RQM: Benny, what’s it like working with Jack?

Benny: Collaborating with a sibling is both comfortable and challenging; we never hold back how one another is thinking or feeling, good or bad. Since we know one another’s capabilities, we push to those limits. I often keep Jack focused on the tasks at hand and monitor his musical ideas from reaching a level of absolute obscurity. Our personalities as composers and businessmen complement nicely.

RQM: Can you tell us anything about your new work Brainstorm?

JB: Brainstorm is a musical theater song cycle of our songs, many of which we’ll perform on Saturday. The one-act zooms in on three twentysomethings navigating today’s ever-confounding socio-political scene. In continuous sequences of song and movement, they share their newfangled ideas on queer identity, climate change, consensual conduct, bee extinction, healthcare, bureaucracy, and more. The millennials by the piece’s close not only refute putative misconceptions of their caricatured generation, but come to empathize with one another on a mutual journey towards a more just and compassionate world. Actually major news regarding Brainstorm began brewing – pun intended – just last week, though we can’t formally share just yet…but our audience at the Luckman will be first to hear!

RQM: And finally, let’s talk about queerness music. What makes music or a musician or a style of music queer? And why should everyone care?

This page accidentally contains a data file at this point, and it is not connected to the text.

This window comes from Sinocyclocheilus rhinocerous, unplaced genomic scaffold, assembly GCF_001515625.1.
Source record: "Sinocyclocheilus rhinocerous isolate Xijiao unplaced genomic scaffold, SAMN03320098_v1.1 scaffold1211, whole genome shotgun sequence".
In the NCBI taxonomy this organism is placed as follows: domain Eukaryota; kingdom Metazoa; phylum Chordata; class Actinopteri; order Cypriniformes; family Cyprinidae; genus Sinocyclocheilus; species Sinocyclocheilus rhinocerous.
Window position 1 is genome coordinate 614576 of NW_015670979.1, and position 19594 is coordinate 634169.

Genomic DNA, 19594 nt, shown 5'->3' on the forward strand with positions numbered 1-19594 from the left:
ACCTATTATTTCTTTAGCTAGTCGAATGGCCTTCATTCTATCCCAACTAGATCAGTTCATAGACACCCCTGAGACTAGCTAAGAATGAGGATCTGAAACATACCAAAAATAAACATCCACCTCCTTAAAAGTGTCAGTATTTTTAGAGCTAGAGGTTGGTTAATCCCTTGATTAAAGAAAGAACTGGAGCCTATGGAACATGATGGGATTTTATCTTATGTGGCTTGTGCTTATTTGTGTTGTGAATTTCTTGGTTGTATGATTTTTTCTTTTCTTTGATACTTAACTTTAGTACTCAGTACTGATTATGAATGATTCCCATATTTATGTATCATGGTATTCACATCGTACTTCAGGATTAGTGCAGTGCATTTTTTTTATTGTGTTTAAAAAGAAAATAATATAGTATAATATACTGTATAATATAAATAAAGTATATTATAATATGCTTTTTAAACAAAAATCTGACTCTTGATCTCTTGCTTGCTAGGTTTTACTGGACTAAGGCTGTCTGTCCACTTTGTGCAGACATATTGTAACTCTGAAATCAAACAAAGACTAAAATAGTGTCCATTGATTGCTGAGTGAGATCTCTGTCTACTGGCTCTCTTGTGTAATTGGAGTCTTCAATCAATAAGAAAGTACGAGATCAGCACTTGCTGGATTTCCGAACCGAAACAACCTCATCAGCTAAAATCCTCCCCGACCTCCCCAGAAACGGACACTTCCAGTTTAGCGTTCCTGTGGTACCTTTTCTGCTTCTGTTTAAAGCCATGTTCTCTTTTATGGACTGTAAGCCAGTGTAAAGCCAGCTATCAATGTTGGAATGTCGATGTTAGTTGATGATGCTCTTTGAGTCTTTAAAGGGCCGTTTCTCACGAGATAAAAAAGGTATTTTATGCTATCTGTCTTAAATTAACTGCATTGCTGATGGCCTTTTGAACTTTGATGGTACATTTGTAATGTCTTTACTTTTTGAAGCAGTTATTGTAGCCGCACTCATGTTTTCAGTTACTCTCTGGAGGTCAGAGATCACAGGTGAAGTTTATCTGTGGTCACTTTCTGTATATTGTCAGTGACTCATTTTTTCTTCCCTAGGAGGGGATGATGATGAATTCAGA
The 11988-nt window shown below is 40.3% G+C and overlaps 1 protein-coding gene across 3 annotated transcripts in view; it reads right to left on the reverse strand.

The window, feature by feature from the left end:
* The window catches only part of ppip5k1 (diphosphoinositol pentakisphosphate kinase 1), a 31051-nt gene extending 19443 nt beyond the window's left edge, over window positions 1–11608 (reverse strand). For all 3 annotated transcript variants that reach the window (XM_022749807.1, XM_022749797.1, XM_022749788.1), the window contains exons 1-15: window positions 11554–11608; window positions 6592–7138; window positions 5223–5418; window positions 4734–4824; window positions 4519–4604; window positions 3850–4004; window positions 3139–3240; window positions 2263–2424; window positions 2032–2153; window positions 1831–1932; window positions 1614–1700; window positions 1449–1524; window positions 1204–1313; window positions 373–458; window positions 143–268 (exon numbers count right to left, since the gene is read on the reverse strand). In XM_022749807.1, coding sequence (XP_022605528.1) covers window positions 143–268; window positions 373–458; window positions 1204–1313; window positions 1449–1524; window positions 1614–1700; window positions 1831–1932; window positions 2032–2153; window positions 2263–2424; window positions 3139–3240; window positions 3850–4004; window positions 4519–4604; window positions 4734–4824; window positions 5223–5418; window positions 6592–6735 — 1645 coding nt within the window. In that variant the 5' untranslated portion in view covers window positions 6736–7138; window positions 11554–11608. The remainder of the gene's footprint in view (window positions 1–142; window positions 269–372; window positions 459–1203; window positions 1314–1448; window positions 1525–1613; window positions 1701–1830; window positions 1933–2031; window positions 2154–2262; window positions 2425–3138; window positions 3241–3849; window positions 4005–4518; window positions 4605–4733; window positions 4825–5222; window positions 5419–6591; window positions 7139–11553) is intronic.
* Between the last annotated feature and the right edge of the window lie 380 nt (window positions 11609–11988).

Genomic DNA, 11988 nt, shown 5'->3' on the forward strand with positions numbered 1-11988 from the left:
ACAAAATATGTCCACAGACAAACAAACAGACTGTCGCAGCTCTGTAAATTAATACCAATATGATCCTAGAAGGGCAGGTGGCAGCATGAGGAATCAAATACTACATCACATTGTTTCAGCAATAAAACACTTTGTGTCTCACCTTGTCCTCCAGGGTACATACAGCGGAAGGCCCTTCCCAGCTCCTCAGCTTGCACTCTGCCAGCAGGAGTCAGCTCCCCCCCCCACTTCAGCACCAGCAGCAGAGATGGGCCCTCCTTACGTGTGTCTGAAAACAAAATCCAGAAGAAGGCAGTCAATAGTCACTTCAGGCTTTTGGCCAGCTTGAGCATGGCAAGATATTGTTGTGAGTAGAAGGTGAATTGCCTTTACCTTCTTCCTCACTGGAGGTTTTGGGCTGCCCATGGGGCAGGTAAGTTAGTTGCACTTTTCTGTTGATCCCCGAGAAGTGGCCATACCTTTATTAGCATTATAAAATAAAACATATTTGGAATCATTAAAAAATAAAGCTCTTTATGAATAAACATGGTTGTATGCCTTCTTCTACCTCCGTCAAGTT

JB: To start, a couple of our lyrics directly explore queer identity, of course the aptly named “Queer” and its companion number, “Asking.” Other lyrics refer to queer relationships when much music offers either definitively straight characters or nebulously dodges sexual identity as not to expose the creators. But much of the content of our songs, as well as our shows’ theatrical aesthetic, stems inevitably from conversations and interactions through our deep involvement in the LGBTQ cultures of LA and New York. Whereas other artists fear this “queer” label will pigeonhole their art towards a niche audience, conversely “queer” to us embraces a spectrum of individuals as variegated as the rainbow. We want those individuals to find themselves within the characters of our music, and hopefully glean from them truths they’ve – and even we’ve – yet to discover.

For more information about their show, go to or call (323) 343-6600.

All photos © by Cliff Lipson

Roger Q. Mason is a writer whose work gives voice to the silenced. A recurring theme in his writing is the intersection of race, history, and memory.

Mason’s plays include Orange Woman: A Ballad for a Moor; Onion Creek; and The Duat. Mason’s works have been seen at such venues as McCarter Theatre Center, Ensemble Studio Theatre/LA; Son of Semele Theatre; Teatro Vista at Victory Gardens; and Chicago Dramatists. He is an Activate: Midwest New Play Festival finalist, New York Theatre Innovator’s Award nominee, and the winner of the 2014 Hollywood Fringe Festival Encore Producer’s Award. Mason holds an BA in English and Theatre from Princeton University, an MA in English from Middlebury College, and an MFA in Writing for the Screen and Stage from Northwestern University.

Mason has received commissions from Steep Theatre and Chimera Ensemble in Chicago, as well as the Obie-winning Fire This Time Festival.

For more on Roger Q. Mason, visit